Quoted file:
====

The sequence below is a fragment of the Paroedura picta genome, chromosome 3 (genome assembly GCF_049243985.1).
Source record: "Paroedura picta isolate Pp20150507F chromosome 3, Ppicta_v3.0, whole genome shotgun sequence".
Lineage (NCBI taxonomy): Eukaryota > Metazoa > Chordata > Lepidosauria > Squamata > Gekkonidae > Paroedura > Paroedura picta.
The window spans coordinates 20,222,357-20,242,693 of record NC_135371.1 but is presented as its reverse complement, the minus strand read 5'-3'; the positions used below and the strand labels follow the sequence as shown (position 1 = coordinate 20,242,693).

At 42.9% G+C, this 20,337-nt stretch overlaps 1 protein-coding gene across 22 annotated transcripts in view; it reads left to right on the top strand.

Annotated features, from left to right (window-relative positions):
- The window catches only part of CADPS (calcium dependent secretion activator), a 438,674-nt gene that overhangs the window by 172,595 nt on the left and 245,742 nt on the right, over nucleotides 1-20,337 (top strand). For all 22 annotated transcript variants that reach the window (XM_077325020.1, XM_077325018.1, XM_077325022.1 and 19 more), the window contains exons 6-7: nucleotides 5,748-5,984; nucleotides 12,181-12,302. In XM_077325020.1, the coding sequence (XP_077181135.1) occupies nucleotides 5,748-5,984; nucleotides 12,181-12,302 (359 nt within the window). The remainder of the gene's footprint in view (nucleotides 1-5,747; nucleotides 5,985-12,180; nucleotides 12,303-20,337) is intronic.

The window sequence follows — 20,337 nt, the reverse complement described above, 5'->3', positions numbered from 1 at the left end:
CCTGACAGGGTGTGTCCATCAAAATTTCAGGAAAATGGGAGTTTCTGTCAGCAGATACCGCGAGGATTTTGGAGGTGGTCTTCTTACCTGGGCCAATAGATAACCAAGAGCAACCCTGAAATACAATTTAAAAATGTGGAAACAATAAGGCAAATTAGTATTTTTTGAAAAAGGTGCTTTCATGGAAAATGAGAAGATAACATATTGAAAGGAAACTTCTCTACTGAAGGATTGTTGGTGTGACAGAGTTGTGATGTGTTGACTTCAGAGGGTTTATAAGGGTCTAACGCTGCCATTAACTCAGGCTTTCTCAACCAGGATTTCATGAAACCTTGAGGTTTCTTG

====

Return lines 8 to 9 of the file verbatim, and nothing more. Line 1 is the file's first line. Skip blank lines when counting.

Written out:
The window sequence follows — 20,337 nt, the reverse complement described above, 5'->3', positions numbered from 1 at the left end:
CCTGACAGGGTGTGTCCATCAAAATTTCAGGAAAATGGGAGTTTCTGTCAGCAGATACCGCGAGGATTTTGGAGGTGGTCTTCTTACCTGGGCCAATAGATAACCAAGAGCAACCCTGAAATACAATTTAAAAATGTGGAAACAATAAGGCAAATTAGTATTTTTTGAAAAAGGTGCTTTCATGGAAAATGAGAAGATAACATATTGAAAGGAAACTTCTCTACTGAAGGATTGTTGGTGTGACAGAGTTGTGATGTGTTGACTTCAGAGGGTTTATAAGGGTCTAACGCTGCCATTAACTCAGGCTTTCTCAACCAGGATTTCATGAAACCTTGAGGTTTCTTG